The last point of criticism, although outside the control of the editors, is the fact that the exorbitant price of the Handbook will make it impossible for most of us ever to own what, really, should be on the bookshelf of every linguist working on the English language and its (contact) varieties. It is a great pity that such an outstanding work could not have been more competitively priced. Maybe we can hope for a more affordable paperback edition in the future? In the meantime, if your own budget does not stretch to the _Handbook_, make sure your library gets it. If they only buy one book this year, this should definitely be the one.
APPENDIX - Contents General intro (Kortmann/Schneider); Vol II: idem Introduction British Isles (Bernd Kortmann/Clive Upton); Vol II: idem English in Orkney/Shetland (Gunnel Melchers); Vol II: idem Scottish English (Jane Stuart-Smith); Vol II: (Jim Miller) Irish English (Raymond Hickey); Vol II: (Markku Filppula) Welsh English (Robert Penhallurick); Vol II: idem English dialects in the North of England (Joan Beal); Vol II: idem English West Midlands (Urszula Clark); Vol II: - East Anglia (Peter Trudgill); Vol II: idem South of England (Ulrike Altendorf/Dominic Watt) -; Vol II: Southwest (Susanne Wagner) -; Vol II: Southeast (Lieselotte Anderwald) Channel Islands English (Heinrich Ramisch); Vol II: - RP (Clive Upton); Vol II: - British Creole (Peter L. Patrick); Vol II: (Mark Sebba) Introduction: Americas/Caribbean (Edgar W. Schneider); Vol II: idem Standard American (William A. Kretzschmer); Vol II: - -; Vol II: Colloquial American English (Thomas E. Murray/Beth Lee Simon) New England (Naomi Nagy/Julie Roberts); Vol II: - New York, Philadelphia and other northern cities (Matthew J. Gordon); Vol II: - Rural Southern white accents (Erik R. Thomas); Vol II: - Urban South (Jan Tillery/Guy Bailey); Vol II: - -; Vol II: Appalachian English (Michael B. Montgomery) -; Vol II: Rural and ethnic varieties in the Southeast (Walt Wolfram) West and Midwest (Matthew J. Gordon); Vol II: - English in Canada (Charles Boberg); Vol II: - Newfoundland English (Sandra Clarke); Vol II: idem African American Vernacular English (Walter F. Edwards); Vol II: Urban African American Vernacular English (Walt Wolfram) -; Vol II: Earlier African American English (Alexander Kautzsch) Gullah (Tracey L. Weldon); Vol II: (Salikoko S. Mufwene) Cajun Vernacular English (Sylvie Dubois/Barbara M. Horvath); Vol II: - Chicano English (Otto Santa Ana/Robert Bayley); Vol II: (Robert Bayley/Otto Santa Ana) Bahamian English (Becky Childs/Walt Wolfram); Vol II: (Jeffrey Reaser/Benjamin Torbert) Jamaican Creole/Jamaican English (Hubert Devonish/Otelemate G. Harry); Vol II: (Peter L. Patrick) Eastern Caribbean English-derived language varieties (Michael Aceto); Vol II: idem Bajan (Renée Blake); Vol II: - Creoles of Trinidad and Tobago (Valerie Youssef/Winford James); Vol II: (Winford James/Valerie Youssef) Surinamese creoles (Norval Smith/Vinije Haabo); Vol II: (Donald Winford/Bettina Migge) -; Vol II: Belize and other central American Varieties (Genevieve Escure) Introduction: Pacific and Australasia (Kate Burridge/Bernd Kortmann); Vol II: idem New Zealand English (Laurie Bauer/Paul Warren); Vol II: (Marianne Hundt/Jennifer Hay/Elizabeth Gordon) Regional and social differences in New Zealand (Elizabeth Gordon/Margaret Maclagan); Vol II: - Maori English (Paul Warren/Laurie Bauer); Vol II: - Australian English (Barbara M. Horvath); Vol II: (Peter Collins/Pam Peters) -; Vol II: Australian Vernacular English (Andrew Pawley) -; Vol II: Hypocoristics in Australian English (Jane Simpson) Regional characteristics of Australian English (David Bradley); Vol II: - Australian creoles and Aboriginal English (Ian G. Malcom); Vol II: idem Bislama English (Terry Crowley); Vol II: idem Solomon Islands Pijin English (Christine Jourdan/Rachel Selbach); Vol II: (Christine Jourdan) Tok Pisin in Papua New Guinea (Geoff P. Smith); Vol II: idem Hawai'i Creole (Kent Sakoda/Jeff Siegel); Vol II: idem Fiji English (Jan Tent/France Mugler); Vol II: (France Mugler/Jan Tent) Norfolk Island Pitcairn English (John Ingram/Peter Muhlhausler); Vol II: idem Introduction Varieties of English in Africa and South and Southeast Asia (Rajend Meshtrie); Vol II: idem Nigerian English (Ulrike B. Gut); Vol II: (M. A. Alo/Rajend Meshtrie) Nigerian Pidgin English (Ben Elugbe); Vol II: (Nicholas Faraclas) Ghanaian English (Magnus Huber); Vol II: (Magnus Huber/Kari Dako) Ghanaian Pidgin English (Magnus Huber); Vol II: idem Liberian Settler English (John Victor Singler); Vol II: idem Cameroon English(Augustin Simo Bobda); Vol II: (Paul Mbangwana) Cameroon Pidgin English (Kamtok) (Thaddeus Menang); Vol II: (Miriam Ayafor) East African English (Kenya, Uganda, Tanzania) (Josef Schmied); Vol II: idem White South African English (Sean Bowerman); Vol II: idem Black South African English (Bertus van Rooy); Vol II: (Rajend Meshtrie) Indian South African English (Rajend Meshtrie); Vol II: idem Cape Flats English (Peter Finn); Vol II: (Kay McCormick) St. Helena English (Sheila Wilson); Vol II: (Sheila Wilson/Rajend Meshtrie) Indian English (Ravinder Gargesh); Vol II: (Rakesh M. Bhatt) -; Vol II: Butler (Priya Hosali) Pakistani English (Ahmar Mahboob/Nadra Huma Ahmar); Vol II: (Ahmar Mahboob) Singapore English (Lionel Wee); Vol II: idem Malaysian English (Loga Baskaran); Vol II: idem Philippine English (Ma. Lourdes G. Tayao); Vol II: - Synopsis (Clive Upton); Vol II: (Bernd Kortmann) Synopsis (Edgar W. Schneider) Synopsis (Kate Burridge) Synopsis (Rajend Meshtrie) Global synopsis (Edgar W. Schneider); Vol II: (Bernd Kortmann/Benedikt Szmrecsanyi)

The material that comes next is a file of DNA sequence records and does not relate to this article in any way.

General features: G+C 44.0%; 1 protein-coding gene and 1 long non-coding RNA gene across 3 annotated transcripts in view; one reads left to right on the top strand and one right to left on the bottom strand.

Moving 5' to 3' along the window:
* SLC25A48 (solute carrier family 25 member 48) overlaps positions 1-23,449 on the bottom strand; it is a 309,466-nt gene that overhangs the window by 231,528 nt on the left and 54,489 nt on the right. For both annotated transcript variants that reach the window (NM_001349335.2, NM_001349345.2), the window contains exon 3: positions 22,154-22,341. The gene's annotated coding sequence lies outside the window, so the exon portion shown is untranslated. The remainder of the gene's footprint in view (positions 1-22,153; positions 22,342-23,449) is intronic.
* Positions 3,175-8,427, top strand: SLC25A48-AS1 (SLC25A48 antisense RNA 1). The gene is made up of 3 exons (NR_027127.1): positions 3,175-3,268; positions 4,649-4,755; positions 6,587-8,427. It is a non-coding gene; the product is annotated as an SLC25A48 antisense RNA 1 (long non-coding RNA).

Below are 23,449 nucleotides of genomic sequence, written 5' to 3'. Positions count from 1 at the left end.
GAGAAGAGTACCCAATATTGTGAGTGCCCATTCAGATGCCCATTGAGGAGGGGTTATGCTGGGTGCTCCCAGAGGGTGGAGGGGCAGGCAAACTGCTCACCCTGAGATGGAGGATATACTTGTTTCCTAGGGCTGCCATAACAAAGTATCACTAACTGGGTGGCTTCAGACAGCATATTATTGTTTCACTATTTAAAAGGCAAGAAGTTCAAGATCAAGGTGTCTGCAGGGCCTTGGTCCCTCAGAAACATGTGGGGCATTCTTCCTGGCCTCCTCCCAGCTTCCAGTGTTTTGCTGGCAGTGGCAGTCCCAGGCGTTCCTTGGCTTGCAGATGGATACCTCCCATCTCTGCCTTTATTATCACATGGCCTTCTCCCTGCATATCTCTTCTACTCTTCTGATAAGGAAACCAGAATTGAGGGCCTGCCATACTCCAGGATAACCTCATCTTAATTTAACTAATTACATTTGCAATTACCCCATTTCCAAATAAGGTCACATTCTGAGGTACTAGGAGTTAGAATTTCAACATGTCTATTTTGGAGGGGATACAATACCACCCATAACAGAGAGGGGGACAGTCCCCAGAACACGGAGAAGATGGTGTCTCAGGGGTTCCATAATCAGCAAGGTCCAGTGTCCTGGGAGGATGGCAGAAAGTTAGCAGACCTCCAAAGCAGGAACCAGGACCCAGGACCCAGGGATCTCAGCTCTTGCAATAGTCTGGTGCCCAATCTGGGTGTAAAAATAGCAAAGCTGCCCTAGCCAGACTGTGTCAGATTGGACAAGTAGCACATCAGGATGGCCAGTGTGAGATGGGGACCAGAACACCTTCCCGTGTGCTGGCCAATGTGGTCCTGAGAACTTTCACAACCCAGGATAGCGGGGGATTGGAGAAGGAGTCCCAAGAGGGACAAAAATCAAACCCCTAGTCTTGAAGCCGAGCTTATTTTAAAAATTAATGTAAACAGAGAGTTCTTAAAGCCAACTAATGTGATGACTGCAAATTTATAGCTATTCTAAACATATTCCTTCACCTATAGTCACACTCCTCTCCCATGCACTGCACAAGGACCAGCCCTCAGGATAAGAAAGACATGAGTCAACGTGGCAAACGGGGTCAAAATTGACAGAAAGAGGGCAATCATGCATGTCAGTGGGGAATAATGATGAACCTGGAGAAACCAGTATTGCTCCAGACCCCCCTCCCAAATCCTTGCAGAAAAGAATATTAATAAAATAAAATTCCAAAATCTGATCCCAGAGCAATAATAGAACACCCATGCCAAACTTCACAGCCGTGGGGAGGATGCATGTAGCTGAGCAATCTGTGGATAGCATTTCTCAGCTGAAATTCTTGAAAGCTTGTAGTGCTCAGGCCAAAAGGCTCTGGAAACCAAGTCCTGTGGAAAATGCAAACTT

ABOUT THE REVIEWER:
ABOUT THE REVIEWER
Monika S. Schmid graduated in translation of literature in English, French and German from the Heinrich-Heine Universität Duesseldorf in 1996 and was awarded her PhD (summa cum laude) in English linguistics from that same institution in 2000. Since August 2000, she has been a lecturer in English linguistics (specialty area language variation) and researcher (specialty area: first language attrition) at the Vrije Universiteit Amsterdam. Her recent publications include a monograph and a collected volume on first language attrition, published with John Benjamins, Amsterdam. In August 2005, she will be co-organizing the 2nd International Conference on First Language Attrition at the Vrije Universiteit Amsterdam (www.let.vu.nl/conference/icfla2005).